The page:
Michael P Cullen rides in from Sydney, Australia, on broken horses and black dogs for this solo album, True Believer. Moody baritone is his weapon of choice as he preaches about how the sweet things go bad. Released October 1, is True Believer enough to trump the rest, or is it nothing special?
Michael Cullen is the former Watershed and Hardheads frontman that has moved onto solo expression. With the help of timeEbandit on drums and percussion, and Danton Supple, Michael Cullen maintains an old-fashioned feel and sound within True Believer. The recording is very specific, as it is done with tube microphones and semi-acoustic guitars to properly capture that old-fashioned flavor. True Believer is the follow-up album to Cullen’s solo debut, Love Transmitter.
Cullen leads the album with his raspy voice, which is reminiscent of Lou Reed or Johhny Cash. His voice yet somehow remains slightly more smooth than raspy. The usage of the organ is a bit more warm that it is haunting, which is unexpected.
“I realize I never knew who you were.”
“Damaged” and “Nothing Special” feel like they came from a tired homeless fellow sleeping next to Pink Floyd’s The Wall. “Cha Cha Cha D ‘Amour” attempts to energize the album in a seductive sort of way. It successfully creates and sticks to a rhythm, although it is not energetic enough to really become anything more than a slow dance, much like the rest of the album.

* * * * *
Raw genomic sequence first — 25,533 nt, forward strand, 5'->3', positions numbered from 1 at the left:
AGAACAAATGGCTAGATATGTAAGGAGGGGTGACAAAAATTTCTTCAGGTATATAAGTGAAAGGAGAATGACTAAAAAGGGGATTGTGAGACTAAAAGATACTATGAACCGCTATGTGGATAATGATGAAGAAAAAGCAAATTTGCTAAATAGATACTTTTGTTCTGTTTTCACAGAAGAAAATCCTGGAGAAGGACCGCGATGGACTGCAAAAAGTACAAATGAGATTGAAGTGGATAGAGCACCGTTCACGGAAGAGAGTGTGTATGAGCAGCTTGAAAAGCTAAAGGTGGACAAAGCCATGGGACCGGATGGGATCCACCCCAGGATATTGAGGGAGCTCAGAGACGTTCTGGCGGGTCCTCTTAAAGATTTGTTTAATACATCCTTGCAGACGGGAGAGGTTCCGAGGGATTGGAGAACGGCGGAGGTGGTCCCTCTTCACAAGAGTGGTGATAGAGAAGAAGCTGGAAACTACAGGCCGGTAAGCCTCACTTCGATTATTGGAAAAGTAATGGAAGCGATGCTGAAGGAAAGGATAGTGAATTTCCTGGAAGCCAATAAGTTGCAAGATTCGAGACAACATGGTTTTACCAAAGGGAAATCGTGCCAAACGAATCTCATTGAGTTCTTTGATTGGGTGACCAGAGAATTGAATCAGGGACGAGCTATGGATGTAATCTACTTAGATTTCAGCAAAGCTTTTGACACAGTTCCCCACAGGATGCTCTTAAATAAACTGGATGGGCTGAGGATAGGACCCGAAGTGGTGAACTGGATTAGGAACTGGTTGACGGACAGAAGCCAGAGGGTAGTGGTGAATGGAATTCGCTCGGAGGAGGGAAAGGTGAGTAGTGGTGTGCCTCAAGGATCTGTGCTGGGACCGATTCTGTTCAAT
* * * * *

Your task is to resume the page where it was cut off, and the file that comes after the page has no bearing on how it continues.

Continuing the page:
Cullen weaves together a quilt of brooding mystery. The theme is carried throughout the entire album and even though each individual track presents a different mood, they all reside within the same realm. The subtle variety is what makes tracks like “I Never Knew” stand apart from “Believer.” Ultimately, each track feels incredibly personalized and distinct. Although only nine tracks long, the album taps into many different feelings, mostly the kinds found when time is spent purposely alone.
“Nothing Special” is the first real showcase of Michael Cullen focusing on actually singing the lead vocals instead of speaking them. This bittersweet tale demonstrates how experienced of a singer Cullen is. Standing strongly alone as well as with the organ, Cullen may remind some Jim Morrison of The Doors. It is fairly easy to fall into the music and zone out while listening to True Believer. The rhythms are never too elaborate or complex. Few of the tracks are outstanding enough to single out.
“What would I give to kill these regrets.”
Michael Cullen stands as a solo artist after many years of playing in bands. His feeling is rooted in deep broody sensations, the likes of which will appeal much more to older audiences. The pace is likely too slow for many fans of ordinary indie music. The specific recording specifications play a big role in the feeling that will both lure and turn listeners away. True Believer proclaims definitive darkness as the pathway Cullen has chosen for himself.
Underground Examinations is a series of Independent Music Reviews with the intention of giving new music a fair and appropriate opportunity to be enjoyed.